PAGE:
Monday, October 15, 2007

Games – the real new media

This has been on my mind for quite a time now. I am a big fan Games, all kinds of them. Chess (anyone fancies a match?), cards, board games and of course video games. I've started back with an Atari and played most of the 'important' video games systems in the last 15 years. Last evening I saw the hilarious Toyota ad for their Tacoma and tried the Yaris Video Game on Microsoft's Live, a multi player platform on the Xbox360. Here's the ad, it's running on US television and works very well as an online viral.

It made me laugh, since I used to play World of Warcraft back in the early days of the game. Nothing ground breaking though. Wieden+Kennedy Amsterdam used the Grand Theft Auto look for it's brilliant Coke spot and set the first step in this direction. Games in ads – a concept to use a world familiar to the audience to tell a story. The flip side – ads in games, or adgames is also well represented – the Burger King games who've won Titanium Gran Prix at Cannes this year for example.

I preferred 7Up's game with Cool Spot from 1993, they didn't need an agency to come with the stuff back in time, the only thing they got for it was 'Best Cartridge Music of the Year'. Anyway.

I consider video games as the ultimate media, the best way to tell something and engage. Why? Let's see. If TV ads are to be considered old media, and Internet is the new revolution then movies are old hat and games are the way forward. Unlike films which tell a story to a passive beholder, games have the ability of interacting with the audience and tell the story in much more engaging way.

Wait, aren't games more about jumping from one platform to the other without falling down to be eaten by the pink giraffes? These times are long gone. There are games telling epic plots, the game series Final Fantasy had several main protagonists falling in love, experiencing adventures and dying – an emotional journey for the player – only squeezed by the pixelated faces with three expressions. Yet granted toady's technology flashing by as fast as a rabbit on speed, games can already keep up with production values of movies, the quality of sound and picture is amazing.

Take a look at Bioshock, a game experience taking part in 1960 in a fictional underwater dystopian city built on the mid-Atlantic seabed. This game is full of tension, great music score, intelligent dialogs and a story that draws you in from the first few minutes and forces you to take moral decisions later on in the game that effect the whole shebang. Watch the trailer here.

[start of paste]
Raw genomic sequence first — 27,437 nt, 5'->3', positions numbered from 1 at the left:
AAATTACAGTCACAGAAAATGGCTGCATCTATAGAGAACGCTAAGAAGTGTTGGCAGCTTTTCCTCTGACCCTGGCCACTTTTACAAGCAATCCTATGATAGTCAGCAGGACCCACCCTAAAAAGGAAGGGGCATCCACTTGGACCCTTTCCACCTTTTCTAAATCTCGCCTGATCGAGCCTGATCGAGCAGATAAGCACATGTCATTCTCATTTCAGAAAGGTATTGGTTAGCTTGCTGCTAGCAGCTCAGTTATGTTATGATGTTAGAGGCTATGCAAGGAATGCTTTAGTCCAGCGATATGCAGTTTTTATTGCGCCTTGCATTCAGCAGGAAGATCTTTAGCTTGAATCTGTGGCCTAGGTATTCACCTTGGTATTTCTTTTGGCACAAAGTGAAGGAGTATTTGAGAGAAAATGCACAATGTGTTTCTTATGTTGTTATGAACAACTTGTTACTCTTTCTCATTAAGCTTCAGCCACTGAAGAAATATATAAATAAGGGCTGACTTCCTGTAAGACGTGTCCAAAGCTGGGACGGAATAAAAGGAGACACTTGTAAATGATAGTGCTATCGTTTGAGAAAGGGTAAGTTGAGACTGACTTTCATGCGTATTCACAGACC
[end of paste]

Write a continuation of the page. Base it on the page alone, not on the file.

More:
It is time that a brand makes a serious game, driving around in a pocketbike racer might be fun for a while but so much more is possible. Will we see Cadbury's 'Food Sabotage' or Apple's 'iAdventure'? Will we see a new type of creative agency emerge? One that specializes in telling the story of a brand in an epic game? Boy, I can't wait. I'd love to be a creative, responsible for making a great game for a brand. BMW could follow up its film series by asking different game developers to create a game with their brand, mmhhh…

1 comment:

Anonymous said...

Wipeout (my favourite game series ever!) was and still is a heavily advertisement featured game.

Not only did it feature billboards by Red Bull, Kappa and all the Electronic labels the artists featured in the first few series of the title. (Which made sense as it was the first PS1 title to be aimed at an older generation -being put in clubs for people to play). But the first 3 games also had all their vector graphics made by the designers republic.

But it's the most recent release 'wipeout pure' on psp (over a decade later) that features a whole set of free downloadable tracks, branded and paid for by Coke (US&Japan) and Puma (Europe). As a special treat for long waiting European fans they also made a set of tracks designed by Jon Burgerman, 123 Klan and two other designers.

One last treat for Japanese gamers was for them to download a new track at a music festival (designed around the festival too), it's availability was only for those three days to the people who brought their psp's.

It's the only series of games i know that really take what they do to another level in pop culuture and style.